Friday, January 21, 2022


Isn't it strange
how there are so many
things in life that hurt

but are commonplace enough 
to go right on 
living with? 

Perhaps, in the end, 
all the people 
and words

which are impossible to forget 
are really a curse;

perhaps the best moments 
are the ones you 
can't recall:

the ones which gave nothing
and asked the same in return;

perhaps it's a mercy 
to remain distant,

perhaps if you had 
cared more, you would have 
fared worse.

"Anything is possible" 
is the province of astrologists—

a refrain 
sung by dodgers
and foolhardy mystics.

If anything, 
in the end, 
the exceptional person

is the one who would posit
the inverse:

"this is nowhere near 
where I dreamed I'd be—
but it works."

Thursday, January 20, 2022


Amazingly, somehow
a whole flock 
of comets—

or the ice and dust rings 
of some massive 

have crash-landed 
on the streets of Chicago.

Now, it seems 
everywhere I go, 

odd bits of gravel,
salt cinders, snow

have blotted every curb, 
sidewalk, underpass,
and gutter, 

hindering breathing 
and impeding travel.

Who could have guessed?
All this beyond-ancient
jetsam of space—

all of its ghostly, 
beguiling debris

(which I used to only
see on TV 

or splashed around 
in glossy
school textbook photographs),

when it's piled up
in front of me, doesn't seem 
so special.

Wednesday, January 19, 2022


That first day 
when I'm quiet, 

but the sound of the world 
still hums—

when my pen lies still 
and this page 
remains empty, 

but the truth 
is completed,
and the inquest is done—

let it be because 
there is nothing left to seek;

no loose earth 
and quick-
drying cement 

to plug and cover 
the holes, bore-in deep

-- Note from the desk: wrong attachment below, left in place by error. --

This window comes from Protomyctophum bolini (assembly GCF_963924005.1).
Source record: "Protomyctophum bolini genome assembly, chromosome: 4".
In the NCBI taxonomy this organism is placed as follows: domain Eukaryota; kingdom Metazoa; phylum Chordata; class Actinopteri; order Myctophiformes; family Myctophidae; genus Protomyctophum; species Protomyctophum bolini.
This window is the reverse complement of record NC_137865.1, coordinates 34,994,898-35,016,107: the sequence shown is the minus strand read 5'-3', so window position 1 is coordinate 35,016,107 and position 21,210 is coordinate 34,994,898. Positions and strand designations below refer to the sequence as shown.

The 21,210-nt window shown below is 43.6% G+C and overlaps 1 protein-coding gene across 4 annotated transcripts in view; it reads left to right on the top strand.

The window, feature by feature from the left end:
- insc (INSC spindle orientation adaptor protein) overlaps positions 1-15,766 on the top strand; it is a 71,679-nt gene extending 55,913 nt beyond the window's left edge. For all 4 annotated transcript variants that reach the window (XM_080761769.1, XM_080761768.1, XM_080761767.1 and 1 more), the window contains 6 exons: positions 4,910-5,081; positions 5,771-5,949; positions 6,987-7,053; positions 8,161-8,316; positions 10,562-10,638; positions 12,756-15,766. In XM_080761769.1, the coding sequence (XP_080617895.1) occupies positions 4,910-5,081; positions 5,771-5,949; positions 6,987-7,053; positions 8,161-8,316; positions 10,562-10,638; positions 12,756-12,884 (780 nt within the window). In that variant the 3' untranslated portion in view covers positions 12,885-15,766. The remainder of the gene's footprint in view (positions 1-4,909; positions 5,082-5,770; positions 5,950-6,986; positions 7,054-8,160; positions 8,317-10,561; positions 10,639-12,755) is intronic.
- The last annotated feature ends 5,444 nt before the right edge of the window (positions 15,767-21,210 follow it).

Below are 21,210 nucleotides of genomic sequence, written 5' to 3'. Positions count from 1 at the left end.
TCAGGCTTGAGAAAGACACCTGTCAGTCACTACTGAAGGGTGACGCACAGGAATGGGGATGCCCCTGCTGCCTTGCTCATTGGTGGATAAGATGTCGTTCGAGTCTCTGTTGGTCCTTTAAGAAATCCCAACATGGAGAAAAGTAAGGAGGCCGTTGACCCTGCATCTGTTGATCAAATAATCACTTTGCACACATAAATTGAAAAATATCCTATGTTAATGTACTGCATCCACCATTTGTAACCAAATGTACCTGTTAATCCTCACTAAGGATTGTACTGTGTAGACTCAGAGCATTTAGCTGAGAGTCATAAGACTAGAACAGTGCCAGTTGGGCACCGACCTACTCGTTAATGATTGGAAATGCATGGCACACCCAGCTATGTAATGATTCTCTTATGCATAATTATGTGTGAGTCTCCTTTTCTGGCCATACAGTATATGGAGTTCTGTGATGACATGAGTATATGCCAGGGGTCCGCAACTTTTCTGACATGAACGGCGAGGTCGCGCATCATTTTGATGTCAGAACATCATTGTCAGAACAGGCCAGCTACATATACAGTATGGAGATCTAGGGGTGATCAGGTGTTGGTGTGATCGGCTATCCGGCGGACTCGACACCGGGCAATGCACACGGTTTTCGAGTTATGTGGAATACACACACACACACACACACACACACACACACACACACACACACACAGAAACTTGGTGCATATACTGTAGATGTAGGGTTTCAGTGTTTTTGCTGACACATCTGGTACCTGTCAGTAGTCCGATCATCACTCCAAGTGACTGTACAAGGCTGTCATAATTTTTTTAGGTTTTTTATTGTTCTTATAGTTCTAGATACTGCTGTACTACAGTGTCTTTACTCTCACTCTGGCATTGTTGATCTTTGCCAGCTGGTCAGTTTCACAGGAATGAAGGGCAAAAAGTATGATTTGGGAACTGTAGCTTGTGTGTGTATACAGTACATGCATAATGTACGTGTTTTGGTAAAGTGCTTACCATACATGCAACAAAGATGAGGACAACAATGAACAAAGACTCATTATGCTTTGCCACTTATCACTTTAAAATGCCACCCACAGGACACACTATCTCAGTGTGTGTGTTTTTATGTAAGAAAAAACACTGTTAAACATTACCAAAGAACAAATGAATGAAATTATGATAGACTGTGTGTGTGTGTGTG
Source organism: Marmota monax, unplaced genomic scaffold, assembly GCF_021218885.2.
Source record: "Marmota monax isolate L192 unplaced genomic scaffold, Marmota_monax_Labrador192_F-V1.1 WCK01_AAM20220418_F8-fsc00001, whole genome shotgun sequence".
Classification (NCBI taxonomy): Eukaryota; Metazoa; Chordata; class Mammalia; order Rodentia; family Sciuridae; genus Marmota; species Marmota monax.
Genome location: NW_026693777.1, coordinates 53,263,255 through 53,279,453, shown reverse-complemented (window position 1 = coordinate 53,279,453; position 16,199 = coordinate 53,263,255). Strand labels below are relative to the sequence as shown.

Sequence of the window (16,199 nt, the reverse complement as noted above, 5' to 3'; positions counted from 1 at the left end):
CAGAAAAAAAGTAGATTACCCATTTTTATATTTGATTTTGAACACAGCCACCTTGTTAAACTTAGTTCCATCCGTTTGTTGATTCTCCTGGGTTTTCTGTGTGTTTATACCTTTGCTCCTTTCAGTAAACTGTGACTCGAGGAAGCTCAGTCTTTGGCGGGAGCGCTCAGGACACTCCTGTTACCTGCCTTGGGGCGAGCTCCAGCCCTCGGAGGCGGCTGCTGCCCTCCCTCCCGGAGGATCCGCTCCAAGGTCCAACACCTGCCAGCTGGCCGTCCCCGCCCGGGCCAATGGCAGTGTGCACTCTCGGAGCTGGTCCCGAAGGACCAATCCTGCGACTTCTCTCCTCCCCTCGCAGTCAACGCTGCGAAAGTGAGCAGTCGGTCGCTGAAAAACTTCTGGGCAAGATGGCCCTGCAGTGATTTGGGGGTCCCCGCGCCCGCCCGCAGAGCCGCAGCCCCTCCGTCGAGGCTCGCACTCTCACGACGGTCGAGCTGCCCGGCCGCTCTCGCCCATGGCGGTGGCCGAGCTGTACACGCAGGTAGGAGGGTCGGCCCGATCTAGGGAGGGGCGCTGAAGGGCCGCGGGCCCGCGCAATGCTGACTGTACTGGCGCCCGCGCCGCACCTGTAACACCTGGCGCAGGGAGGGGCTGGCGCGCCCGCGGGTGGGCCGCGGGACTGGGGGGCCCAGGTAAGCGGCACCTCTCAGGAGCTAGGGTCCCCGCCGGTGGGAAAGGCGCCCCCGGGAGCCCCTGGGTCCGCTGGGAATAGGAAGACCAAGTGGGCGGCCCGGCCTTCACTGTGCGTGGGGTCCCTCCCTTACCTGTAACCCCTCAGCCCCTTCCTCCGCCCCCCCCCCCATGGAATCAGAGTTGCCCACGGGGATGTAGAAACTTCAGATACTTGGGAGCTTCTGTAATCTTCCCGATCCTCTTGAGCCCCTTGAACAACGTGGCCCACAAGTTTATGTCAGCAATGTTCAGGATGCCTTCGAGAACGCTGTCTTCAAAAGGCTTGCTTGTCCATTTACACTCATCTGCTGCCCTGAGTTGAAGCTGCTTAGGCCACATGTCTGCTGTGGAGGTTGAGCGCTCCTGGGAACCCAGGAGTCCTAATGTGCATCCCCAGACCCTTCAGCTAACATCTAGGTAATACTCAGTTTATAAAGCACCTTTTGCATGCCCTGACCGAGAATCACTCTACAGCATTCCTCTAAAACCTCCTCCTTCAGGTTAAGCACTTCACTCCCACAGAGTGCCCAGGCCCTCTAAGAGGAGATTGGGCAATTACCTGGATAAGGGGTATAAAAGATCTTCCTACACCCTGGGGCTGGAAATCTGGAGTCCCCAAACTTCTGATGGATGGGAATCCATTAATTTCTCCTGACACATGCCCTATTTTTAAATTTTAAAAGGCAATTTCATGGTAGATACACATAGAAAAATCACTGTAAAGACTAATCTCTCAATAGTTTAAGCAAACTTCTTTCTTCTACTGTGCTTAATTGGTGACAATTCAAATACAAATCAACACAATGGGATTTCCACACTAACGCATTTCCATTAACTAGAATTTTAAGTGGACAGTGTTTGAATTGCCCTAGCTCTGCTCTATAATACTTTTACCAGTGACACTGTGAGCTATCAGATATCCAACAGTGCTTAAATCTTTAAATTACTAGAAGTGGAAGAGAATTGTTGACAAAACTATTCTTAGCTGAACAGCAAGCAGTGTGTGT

by the forceps of grief;
no gauze 
to wrap over these 
implausible scars; 

and no one 
who needs to see 
for themselves to believe 

the face I am wearing 
that day 
will show up there,

for they,
on their own, will have 
finally realized

for once, how 
contented—how at peace 
I truly was. 

Tuesday, January 18, 2022


The very first time 
we were lugged inside 
the sacristy, 

swaddled and screaming, 
then paraded 
through the nave—

it was then we should've realized
that something 
wasn't right: 

how our truth 
was a sin, 

and our sin 
was the truth;

that our bodies, 
which were heretofore 
made of perfect ratios 

of fat and heat
and light 

now felt constricted 
inadequate, and tight—

while cold chrism, 
drizzled listless
in those echoey rooms,

and the grave-like indifference  
of their cold marble pools,

and the cruel, fearful symmetry 
of responsorial tunes

these ordeals ballooned
to a wretched eternity,

just the way 
hell might.

Monday, January 17, 2022


No longer contented
to be 
the rain falling 

steady on the plain—
same gray color 
as the background, 

each blade indistinguishable, 
as they're all 
shaped the same—

we decided to make our 
selves more complex 
and elaborate; 

so we got our 
core temperatures 
quite a bit colder,

whipped our loose 
molecules into 
scrupulous crystals,  

and built brilliant white 
around humble specks of dirt.

Now, as we fall 
through the air, 
it is clear: 

that none of us 
is exactly the same 
as any other—

just like 
every other 
snowflake that's out here.

Friday, January 14, 2022


Have you ever noticed 
how electrons 
don't get dirty 

no matter how hard 
or fast they go 
careening around—

how photons almost never 
have plans 
for the future—

how bosons don't have 
bad memories, and quarks 
don't get scars? 

here we sit anyhow,
under the same old stars, 

to make sense of
what can't be accounted for,

without ever realizing 
what poverty
that brings.

It's as if, all our lives, 
we have looked 
without seeing 

that each part
was perfectly sufficient—

but, left to its 
own devices, never
meant anything.

Thursday, January 13, 2022


Some day, I must be
braver than this

and establish my own religion—
one in which I
permit things

which amaze me
to exist.

And perhaps, while I'm at it,
I'll allow what's amusing
to matter a little bit.

And who knows?
After careful consideration,

maybe I'll even be
hard-pressed to admit

that the reason
its passé Sunday services
should persist

is to give all our grandmothers
a halfway decent reason

to remember to videotape
the figure skating competition,

to lay out smart shoes
and to powder their noses,

and to keep their short
blue-ish white
hair coiled-up

in those perfectly
tight little
beautiful roses.